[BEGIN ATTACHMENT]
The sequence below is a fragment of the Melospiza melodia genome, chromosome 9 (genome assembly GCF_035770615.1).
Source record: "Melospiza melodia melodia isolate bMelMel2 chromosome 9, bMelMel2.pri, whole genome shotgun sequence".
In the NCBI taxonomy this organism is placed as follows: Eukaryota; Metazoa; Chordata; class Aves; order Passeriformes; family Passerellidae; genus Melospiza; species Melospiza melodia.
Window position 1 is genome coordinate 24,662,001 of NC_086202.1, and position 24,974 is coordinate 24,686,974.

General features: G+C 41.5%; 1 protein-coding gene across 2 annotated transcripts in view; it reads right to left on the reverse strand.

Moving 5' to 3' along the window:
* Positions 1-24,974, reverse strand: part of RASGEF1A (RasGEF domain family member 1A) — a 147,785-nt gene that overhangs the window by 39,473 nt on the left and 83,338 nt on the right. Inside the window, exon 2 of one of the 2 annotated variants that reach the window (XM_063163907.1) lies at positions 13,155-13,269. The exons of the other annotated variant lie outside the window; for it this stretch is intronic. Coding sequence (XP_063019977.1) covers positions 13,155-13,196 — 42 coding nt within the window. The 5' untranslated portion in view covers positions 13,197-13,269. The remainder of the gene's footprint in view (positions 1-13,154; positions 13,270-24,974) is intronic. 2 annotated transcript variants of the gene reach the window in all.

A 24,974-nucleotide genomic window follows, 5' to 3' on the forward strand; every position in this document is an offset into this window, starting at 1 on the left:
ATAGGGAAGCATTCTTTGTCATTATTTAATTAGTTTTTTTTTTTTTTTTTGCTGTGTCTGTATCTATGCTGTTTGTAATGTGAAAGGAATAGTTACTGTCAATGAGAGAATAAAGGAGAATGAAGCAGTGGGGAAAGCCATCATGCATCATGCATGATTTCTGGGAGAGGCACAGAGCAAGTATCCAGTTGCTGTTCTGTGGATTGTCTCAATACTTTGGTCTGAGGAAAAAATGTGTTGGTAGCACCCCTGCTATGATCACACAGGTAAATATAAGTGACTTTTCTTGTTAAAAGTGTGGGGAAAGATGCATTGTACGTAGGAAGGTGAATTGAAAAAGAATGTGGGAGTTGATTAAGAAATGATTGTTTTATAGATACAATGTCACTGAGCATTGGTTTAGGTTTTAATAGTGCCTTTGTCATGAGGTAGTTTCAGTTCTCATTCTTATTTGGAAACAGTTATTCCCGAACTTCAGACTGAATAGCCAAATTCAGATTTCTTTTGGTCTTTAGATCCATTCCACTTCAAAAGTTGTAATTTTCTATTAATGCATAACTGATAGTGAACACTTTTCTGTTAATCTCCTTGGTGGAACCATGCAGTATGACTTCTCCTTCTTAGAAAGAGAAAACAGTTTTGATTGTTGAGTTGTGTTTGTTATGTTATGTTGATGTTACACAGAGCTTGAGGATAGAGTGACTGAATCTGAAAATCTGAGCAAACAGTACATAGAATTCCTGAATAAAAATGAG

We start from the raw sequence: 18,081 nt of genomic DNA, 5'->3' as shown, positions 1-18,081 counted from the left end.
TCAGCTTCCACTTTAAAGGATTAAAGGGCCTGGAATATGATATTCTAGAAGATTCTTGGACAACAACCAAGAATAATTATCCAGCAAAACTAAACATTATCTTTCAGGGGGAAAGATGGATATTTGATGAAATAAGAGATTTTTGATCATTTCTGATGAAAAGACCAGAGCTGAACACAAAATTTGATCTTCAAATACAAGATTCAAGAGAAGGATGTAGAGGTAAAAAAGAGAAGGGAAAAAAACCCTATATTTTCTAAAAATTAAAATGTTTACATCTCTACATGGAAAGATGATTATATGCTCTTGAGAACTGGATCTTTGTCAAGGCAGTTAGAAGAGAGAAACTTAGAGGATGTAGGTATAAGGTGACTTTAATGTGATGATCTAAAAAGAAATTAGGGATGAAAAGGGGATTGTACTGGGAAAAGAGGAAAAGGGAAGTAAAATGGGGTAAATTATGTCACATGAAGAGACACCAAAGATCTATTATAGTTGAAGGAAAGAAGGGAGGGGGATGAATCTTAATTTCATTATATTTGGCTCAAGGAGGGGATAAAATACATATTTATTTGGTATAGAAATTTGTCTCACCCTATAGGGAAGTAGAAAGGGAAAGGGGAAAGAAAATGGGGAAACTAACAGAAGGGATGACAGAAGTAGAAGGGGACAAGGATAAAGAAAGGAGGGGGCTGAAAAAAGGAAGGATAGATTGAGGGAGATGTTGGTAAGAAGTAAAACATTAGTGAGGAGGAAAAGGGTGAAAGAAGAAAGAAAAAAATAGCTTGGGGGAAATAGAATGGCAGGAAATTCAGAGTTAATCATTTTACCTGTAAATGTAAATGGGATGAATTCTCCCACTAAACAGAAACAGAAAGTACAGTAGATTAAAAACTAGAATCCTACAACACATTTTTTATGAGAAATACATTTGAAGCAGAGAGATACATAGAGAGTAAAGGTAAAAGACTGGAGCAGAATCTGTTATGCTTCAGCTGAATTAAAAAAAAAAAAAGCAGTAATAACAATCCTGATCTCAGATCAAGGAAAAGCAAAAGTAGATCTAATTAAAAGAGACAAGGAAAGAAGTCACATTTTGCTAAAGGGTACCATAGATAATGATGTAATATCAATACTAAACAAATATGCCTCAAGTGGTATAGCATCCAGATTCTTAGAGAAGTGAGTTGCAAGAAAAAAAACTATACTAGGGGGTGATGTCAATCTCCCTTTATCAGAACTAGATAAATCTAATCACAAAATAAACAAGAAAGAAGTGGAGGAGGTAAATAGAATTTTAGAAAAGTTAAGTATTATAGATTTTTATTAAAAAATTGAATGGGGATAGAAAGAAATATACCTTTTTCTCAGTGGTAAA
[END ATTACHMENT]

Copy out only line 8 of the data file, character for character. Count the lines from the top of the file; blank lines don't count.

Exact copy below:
A 24,974-nucleotide genomic window follows, 5' to 3' on the forward strand; every position in this document is an offset into this window, starting at 1 on the left: